Responding to crimes of sexual violence is one of the most difficult duties law enforcement faces.

Successful investigations require a combination of

  • Duty before doubt: FBI/multiple research studies confirm that only 2-8% of reported rapes are false reports.
  • Compassionate interviewing and rapport building: compassionate victim interviewing does not negate law enforcement’s ability to be neutral fact finders, but makes them stronger evidence collectors by creating an environment where victims are able to recall and share more information.
  • Attention to detail and evidence collection

Victim Response Dynamics

  • Victim responses will vary.
  • Victim affect may be: manic, flat, anger, distraught, or a combination of these.
  • Fear is the most common emotional outcome of sexual violence.
  • Normal emotional trauma can present as: closed body language, facial covers, avoidance of eye contact, non-linear recall, delayed recall, etc.
  • Best trauma recall occurs after victim is allowed at least one sleep cycle, preferably two sleep cycles.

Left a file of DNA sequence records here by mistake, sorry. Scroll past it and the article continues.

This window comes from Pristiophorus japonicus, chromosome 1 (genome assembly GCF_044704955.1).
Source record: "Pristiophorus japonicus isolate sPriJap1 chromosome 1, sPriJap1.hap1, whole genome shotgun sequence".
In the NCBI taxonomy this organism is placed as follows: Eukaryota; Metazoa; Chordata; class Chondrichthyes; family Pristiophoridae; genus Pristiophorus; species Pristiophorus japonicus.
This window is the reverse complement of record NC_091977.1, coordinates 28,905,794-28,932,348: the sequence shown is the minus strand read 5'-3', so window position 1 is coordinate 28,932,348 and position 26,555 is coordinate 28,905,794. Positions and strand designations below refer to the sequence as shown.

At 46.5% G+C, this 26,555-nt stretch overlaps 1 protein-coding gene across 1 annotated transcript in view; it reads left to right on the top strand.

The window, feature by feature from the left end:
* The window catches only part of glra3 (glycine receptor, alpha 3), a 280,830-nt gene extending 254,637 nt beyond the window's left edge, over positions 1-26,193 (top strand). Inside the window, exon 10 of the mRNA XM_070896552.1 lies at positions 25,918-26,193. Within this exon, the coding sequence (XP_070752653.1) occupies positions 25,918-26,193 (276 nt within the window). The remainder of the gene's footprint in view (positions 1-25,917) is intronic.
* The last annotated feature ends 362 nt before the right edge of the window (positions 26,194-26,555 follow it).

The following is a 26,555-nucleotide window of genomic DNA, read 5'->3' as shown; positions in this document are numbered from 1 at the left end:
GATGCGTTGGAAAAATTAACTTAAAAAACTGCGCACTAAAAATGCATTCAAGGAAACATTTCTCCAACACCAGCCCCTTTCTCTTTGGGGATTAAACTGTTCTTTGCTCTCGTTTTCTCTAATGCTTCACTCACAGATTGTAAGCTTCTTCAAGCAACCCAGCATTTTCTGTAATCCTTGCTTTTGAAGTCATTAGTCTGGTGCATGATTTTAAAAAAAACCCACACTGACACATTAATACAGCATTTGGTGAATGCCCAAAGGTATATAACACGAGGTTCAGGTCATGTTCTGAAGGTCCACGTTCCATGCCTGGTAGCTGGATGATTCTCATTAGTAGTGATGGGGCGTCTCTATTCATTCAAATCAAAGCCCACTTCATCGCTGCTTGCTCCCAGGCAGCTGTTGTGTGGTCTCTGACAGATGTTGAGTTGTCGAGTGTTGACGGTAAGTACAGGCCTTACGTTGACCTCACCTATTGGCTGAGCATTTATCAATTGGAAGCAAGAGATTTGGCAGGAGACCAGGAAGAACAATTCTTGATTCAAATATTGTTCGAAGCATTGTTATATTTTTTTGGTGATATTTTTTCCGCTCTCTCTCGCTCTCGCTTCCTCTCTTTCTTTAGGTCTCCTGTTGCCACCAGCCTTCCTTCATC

• Victims who utilize advocates report a better experience with the criminal justice system and a greater willingness to maintain contact with law enforcement.

Forensic Medical Examination

Rape kits are used to collect forensic evidence and assess the physical trauma of the victim.

  • Victim advocates provide support and knowledge during an exam.
  • Victims have the right to refuse an examination.
  • For adults, exams must be admitted within 72 hours of the assault.
  • Sexually Transmitted Infection preventative medication and an emergency contraceptive can be provided.
  • Rape is not a medical diagnosis, exams DO NOT prove or disprove rape occurred.
  • Research shows around 10% of all rape victims have genital injuries.

Investigation Check List

  • Establish victim safety.
  • Collect evidence
    • Secure items that may contain body fluid
    • Separate paper bags, NOT plastic bags
  • Photo document: visible injuries/scene
  • Forensic examination
    • Contact rape crisis center
    • Victim’s choice
    • Secure completed kit/evidence
  • Interview victim
    • Victim advocate present
    • Allow at least one sleep cycle before interview
    • Build rapport/Take frequent breaks
    • Duty before doubt
  • Follow up
    • Interview witness
    • Send evidence to crime lab
    • Keep victim appraised of cases status


Arkansas Coalition Against Sexual Assault  

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